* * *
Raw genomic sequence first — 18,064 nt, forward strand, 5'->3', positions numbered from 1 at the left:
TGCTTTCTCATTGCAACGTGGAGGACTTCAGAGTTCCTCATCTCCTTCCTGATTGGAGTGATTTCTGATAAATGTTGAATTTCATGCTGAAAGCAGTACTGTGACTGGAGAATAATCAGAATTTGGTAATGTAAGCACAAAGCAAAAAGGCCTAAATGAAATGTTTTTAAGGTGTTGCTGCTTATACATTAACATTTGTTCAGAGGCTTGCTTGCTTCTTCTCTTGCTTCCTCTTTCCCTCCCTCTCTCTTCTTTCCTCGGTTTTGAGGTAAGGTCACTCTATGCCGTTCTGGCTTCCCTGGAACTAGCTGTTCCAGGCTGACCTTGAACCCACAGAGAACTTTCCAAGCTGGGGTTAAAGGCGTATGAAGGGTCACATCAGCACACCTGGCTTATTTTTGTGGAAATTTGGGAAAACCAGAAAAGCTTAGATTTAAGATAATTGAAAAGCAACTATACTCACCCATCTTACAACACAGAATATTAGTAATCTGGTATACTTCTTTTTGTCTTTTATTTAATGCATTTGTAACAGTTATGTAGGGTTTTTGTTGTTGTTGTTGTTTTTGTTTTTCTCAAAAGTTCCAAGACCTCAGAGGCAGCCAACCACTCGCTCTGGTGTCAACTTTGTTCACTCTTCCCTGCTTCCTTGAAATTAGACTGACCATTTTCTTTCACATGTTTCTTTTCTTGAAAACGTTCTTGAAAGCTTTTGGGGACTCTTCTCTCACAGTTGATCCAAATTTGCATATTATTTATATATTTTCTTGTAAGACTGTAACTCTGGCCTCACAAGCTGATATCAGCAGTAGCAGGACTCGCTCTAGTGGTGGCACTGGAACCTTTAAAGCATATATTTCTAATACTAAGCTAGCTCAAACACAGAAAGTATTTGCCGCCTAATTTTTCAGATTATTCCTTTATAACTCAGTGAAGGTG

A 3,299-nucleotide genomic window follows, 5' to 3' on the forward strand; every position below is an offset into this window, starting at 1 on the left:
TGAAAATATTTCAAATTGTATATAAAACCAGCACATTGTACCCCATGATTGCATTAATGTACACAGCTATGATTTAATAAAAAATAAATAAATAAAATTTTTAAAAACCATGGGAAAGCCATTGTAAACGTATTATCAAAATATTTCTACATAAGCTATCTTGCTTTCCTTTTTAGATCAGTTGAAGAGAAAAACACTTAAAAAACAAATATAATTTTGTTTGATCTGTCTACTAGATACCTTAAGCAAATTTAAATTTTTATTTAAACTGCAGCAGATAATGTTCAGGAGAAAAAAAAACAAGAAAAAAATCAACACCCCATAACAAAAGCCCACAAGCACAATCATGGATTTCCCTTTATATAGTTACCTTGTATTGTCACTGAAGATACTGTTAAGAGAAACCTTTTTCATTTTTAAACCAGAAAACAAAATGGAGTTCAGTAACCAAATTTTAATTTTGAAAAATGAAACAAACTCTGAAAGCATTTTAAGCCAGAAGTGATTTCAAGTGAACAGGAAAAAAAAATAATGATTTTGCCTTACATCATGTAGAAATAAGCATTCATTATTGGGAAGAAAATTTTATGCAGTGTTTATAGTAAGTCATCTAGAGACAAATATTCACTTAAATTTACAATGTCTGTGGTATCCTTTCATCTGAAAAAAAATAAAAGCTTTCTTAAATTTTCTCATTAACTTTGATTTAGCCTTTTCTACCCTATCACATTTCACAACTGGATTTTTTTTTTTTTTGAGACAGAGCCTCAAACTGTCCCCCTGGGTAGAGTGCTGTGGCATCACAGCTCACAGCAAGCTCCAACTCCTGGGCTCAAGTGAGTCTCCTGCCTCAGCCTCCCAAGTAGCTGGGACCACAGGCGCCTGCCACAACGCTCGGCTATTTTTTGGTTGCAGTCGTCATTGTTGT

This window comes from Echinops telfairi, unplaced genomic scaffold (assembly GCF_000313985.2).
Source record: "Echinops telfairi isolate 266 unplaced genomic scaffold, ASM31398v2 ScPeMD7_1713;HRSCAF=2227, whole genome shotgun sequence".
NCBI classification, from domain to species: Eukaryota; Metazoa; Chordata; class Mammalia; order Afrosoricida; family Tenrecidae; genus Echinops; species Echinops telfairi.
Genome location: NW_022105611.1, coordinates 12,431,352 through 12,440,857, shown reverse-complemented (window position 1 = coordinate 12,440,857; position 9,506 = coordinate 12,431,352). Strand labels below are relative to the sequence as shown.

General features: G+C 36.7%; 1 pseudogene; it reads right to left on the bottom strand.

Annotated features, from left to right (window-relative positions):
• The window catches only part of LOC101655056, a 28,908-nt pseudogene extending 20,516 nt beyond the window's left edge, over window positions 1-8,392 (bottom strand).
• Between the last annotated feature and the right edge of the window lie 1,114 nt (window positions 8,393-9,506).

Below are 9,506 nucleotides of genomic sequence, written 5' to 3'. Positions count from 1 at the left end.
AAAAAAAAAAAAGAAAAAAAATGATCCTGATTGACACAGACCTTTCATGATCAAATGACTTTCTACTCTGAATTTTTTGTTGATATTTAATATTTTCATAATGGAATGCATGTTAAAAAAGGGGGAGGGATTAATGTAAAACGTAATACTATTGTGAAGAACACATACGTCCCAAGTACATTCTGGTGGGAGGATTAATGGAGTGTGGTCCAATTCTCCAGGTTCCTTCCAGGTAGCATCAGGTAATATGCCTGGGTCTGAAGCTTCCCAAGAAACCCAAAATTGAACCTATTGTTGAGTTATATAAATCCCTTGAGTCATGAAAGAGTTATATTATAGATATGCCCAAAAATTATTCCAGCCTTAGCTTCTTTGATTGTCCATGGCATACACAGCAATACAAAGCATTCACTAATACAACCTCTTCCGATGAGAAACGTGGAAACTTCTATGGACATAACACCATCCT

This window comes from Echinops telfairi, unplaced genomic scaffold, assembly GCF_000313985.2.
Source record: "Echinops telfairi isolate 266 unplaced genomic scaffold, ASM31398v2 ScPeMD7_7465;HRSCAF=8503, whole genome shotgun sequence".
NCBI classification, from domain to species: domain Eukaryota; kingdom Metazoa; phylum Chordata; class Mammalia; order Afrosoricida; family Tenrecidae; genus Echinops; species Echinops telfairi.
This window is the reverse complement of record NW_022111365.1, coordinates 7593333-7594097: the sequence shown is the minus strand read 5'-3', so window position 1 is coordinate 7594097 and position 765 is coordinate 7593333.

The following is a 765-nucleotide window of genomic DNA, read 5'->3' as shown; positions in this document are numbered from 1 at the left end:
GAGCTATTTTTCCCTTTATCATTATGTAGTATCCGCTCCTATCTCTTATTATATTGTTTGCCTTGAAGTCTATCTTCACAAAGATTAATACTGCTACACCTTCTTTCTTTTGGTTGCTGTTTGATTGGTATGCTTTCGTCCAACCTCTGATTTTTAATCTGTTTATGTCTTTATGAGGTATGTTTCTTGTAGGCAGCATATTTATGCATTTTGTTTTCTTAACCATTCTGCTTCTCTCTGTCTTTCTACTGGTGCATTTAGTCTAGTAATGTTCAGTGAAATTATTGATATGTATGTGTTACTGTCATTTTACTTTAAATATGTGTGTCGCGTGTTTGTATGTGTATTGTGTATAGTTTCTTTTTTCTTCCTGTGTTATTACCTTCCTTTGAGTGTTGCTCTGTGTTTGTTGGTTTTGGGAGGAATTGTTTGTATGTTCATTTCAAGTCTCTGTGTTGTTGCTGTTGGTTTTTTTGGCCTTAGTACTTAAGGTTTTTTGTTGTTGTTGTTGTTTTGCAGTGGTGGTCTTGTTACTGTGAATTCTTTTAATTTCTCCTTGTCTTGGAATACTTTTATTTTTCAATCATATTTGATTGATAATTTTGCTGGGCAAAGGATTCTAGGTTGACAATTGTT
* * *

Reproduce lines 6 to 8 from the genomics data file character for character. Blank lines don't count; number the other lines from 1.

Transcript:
Source record: "Echinops telfairi isolate 266 unplaced genomic scaffold, ASM31398v2 ScPeMD7_1713;HRSCAF=2227, whole genome shotgun sequence".
NCBI classification, from domain to species: Eukaryota; Metazoa; Chordata; class Mammalia; order Afrosoricida; family Tenrecidae; genus Echinops; species Echinops telfairi.
Genome location: NW_022105611.1, coordinates 12,431,352 through 12,440,857, shown reverse-complemented (window position 1 = coordinate 12,440,857; position 9,506 = coordinate 12,431,352). Strand labels below are relative to the sequence as shown.